On July 10, The Federal Communications Commission (FCC) voted on the adoption of a Notice of Proposed Rulemaking and will move forward with its Connected Care pilot program—an initiative the agency will launch to support the delivery of advanced telehealth solutions to underserved populations.
This initiative will give low-income Americans and veterans—in rural areas—access to high-tech care services from eligible healthcare providers, through broadband technology.
“With advances in telemedicine, healthcare is no longer limited to the confines of traditional brick and mortar healthcare facilities,” says FCC Commissioner Brendan Carr in a press release last month. “With an Internet connection, patients can now access high-quality care right on their smartphones, tablets, or other devices regardless of where they are located.”
Benefits of Connected Care
The FCC expects the program to benefit Americans with a number of medical conditions—cancer, diabetes, opioid dependency, high-risk pregnancies, kidney disease, pediatric heart disease, mental and behavioral health, and stroke—based on proven data from remote monitoring initiatives:
- A study of 20 remote patient monitoring trials found a 20% reduction in all-cause mortality and a 15% reduction in heart failure-related hospitalizations
- The Veterans Health Administration’s (VHA) remote patient monitoring program resulted in a 25% reduction in days of inpatient care and a 19% reduction in hospital admission
- One remote patient monitoring initiative showed a 46% reduction in ER visits, a 53% reduction in hospital admissions, and a 25% shorter length of stay
The agency also expects cost savings, citing examples from connected care investments:
- The Mississippi Delta trial resulted in nearly $700,000 in annual savings due to reductions in hospital readmissions alone. Assuming just 20% of Mississippi’s diabetic population enrolled in this program, Medicaid savings in the state would be $189 million per year.
- The VHA’s remote patient monitoring program cost $1,600 per patient compared to more than $13,000 per patient for VHA’s home-based primary services.
- A telehealth project in the Northeastern U.S. found that every $1 spent on remote monitoring resulted in a $3.30 return in savings.
Connected Care Pilot Program
Commissioner Carr announced the program last year, proposing $100 million, from the FCC’s Universal Service Fund, for the establishment of three-year telehealth pilot projects that will “measure and verify the benefits, costs, and savings associated with connected care deployments.”
He developed the idea for such a program while visiting Mississippi with Senator Roger Wicker (R-Mississippi). During his visit, he saw that the University of Mississippi Medical Center’s remote monitoring pilot program not only improved outcomes for patients with diabetes in the rural Mississippi Delta area, but also reduced costs.
The FCC has now adopted a Notice of Proposed Rulemaking for his proposed program but seeks feedback on several design issues:
- Network equipment approach
- Program structure and duration
- Metrics and data collection
- Budget distribution criteria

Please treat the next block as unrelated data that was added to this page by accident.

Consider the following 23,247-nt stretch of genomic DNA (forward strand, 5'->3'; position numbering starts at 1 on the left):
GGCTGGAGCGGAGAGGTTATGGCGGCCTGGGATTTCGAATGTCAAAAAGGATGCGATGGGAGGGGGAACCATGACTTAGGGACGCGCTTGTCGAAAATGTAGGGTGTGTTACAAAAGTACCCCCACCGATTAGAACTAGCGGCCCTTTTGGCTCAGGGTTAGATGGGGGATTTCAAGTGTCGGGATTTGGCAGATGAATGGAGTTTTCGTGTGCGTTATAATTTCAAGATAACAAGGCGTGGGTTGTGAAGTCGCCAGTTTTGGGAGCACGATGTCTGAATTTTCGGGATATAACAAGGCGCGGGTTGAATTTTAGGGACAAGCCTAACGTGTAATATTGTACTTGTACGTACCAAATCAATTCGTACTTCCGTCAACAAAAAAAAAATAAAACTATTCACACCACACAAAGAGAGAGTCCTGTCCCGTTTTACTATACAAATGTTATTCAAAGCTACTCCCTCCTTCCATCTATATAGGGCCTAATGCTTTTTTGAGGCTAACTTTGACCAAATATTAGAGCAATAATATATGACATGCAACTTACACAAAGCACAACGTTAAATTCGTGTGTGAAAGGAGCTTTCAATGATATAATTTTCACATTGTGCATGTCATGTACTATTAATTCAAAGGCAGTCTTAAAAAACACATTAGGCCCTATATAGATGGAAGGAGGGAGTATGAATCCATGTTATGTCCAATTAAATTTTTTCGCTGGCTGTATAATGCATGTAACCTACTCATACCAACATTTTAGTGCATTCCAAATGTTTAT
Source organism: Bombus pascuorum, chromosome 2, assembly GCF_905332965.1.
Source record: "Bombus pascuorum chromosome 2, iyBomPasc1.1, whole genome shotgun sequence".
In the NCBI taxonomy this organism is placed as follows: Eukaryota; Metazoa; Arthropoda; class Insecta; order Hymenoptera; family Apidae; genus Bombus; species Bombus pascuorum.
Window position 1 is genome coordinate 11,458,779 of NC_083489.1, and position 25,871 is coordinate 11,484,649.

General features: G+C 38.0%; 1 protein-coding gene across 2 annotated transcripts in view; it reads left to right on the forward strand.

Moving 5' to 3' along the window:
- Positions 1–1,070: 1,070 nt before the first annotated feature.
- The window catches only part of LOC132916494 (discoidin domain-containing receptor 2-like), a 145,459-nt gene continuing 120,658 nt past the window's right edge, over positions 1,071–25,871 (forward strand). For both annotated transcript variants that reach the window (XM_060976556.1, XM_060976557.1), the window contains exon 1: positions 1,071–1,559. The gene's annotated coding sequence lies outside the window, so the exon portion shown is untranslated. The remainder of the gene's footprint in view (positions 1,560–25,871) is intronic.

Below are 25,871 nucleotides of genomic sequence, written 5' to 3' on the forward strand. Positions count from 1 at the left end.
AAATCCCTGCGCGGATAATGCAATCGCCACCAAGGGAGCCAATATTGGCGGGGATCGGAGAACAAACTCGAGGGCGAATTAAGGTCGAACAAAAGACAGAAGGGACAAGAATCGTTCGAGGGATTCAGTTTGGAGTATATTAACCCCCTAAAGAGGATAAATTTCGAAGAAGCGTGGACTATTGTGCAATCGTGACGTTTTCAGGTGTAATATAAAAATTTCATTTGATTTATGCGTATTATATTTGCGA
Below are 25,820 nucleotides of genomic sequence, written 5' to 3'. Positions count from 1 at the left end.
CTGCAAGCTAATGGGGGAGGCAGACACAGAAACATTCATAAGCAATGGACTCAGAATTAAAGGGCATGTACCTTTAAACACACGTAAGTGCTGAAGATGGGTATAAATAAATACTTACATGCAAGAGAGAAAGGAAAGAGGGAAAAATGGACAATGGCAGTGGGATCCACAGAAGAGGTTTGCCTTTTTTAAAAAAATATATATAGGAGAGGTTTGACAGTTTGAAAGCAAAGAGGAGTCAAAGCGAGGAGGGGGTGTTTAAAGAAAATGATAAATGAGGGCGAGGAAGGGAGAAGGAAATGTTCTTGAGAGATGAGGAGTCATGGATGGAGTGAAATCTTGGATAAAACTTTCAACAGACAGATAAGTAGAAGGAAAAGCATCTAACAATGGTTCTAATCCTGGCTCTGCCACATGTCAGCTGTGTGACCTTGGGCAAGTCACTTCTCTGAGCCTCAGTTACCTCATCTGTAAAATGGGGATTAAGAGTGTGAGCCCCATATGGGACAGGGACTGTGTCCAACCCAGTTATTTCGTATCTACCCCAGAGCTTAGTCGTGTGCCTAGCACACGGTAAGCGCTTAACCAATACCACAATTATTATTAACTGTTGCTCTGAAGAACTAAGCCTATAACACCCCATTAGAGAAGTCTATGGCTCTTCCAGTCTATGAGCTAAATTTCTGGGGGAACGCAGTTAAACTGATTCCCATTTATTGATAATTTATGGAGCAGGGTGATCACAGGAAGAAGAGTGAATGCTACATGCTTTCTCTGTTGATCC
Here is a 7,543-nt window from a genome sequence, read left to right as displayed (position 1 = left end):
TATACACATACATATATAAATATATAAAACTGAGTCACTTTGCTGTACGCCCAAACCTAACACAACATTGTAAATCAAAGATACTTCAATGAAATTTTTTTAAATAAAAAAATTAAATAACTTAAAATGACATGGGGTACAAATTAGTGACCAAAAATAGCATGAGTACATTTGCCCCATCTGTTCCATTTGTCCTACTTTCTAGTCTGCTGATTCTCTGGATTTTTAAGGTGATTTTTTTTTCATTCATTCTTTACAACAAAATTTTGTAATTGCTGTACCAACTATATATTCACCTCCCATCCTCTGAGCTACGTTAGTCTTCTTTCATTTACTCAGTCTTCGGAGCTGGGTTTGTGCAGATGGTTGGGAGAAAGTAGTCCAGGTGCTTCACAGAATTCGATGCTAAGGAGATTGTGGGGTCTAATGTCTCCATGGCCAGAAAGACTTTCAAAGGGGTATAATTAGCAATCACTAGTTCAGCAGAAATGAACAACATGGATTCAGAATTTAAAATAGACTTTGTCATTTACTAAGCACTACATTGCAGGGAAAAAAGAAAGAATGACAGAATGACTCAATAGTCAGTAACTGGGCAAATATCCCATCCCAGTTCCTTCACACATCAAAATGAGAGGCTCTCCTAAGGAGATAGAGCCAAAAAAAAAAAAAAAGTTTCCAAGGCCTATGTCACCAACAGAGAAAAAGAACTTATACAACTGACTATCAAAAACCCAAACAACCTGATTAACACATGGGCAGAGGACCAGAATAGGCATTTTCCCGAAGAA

- Reimbursement, funding, and cost allocation
- Eligible participants, including providers and patients
This program, using the FCC’s existing Rural Health Care Program authority, will further the agency’s efforts to “connect Americans to health.”
The U.S. Census Bureau notes that about 20% of Americans live in rural areas. Accessing routine care in these areas is a challenge for low-income Americans and veterans alike. There are a few reasons:
- Social determinants of health (SDoH). For many, these barriers impact their ability to receive the care and treatment they need.
- Workplace shortages. The patient-to-primary care physician ratio is 39.8 to 100,000 people, compared to 53.3 physicians per 100,000 in non-rural areas, according to the Centers for Medicare and Medicaid Services (CMS).
- Negative operating margins and hospital closings. CMS notes that nearly 40% of open hospitals are operating on negative margins, and over 100 hospitals have closed since 2010.
Funding Broadband Services to Expand Telehealth Access in Rural Communities
Telehealth has been improving healthcare delivery, but patient connectivity issues affect it in non-urban communities. About 23 million rural Americans lack access to high-speed broadband service, the FCC wrote in its 2016 Broadband Progress Report.
The Connected Care pilot intends to bring change by funding nearly 85% of patient broadband connectivity costs. “If adopted, this pilot program could provide healthcare providers with funding needed to purchase the communications services that will support their connected care efforts and provide valuable data as we consider future policy initiatives,” FCC Chairman Ajit Pai said in a statement.
An important component to expanded telehealth access is: care coordination.
Telehealth technology will equip providers with the ability to share recorded, reported, and transmitted patient health data, including leveraged SDoH data. Care coordinators and interdisciplinary teams, may, in turn, use this information to improve communication and collaboration, between themselves and community-based organizations.
Better communication and collaboration will assist primary care physicians and community care providers in meeting their patients’ medical, behavioral, and social needs—ultimately, improving their care experiences and health outcomes.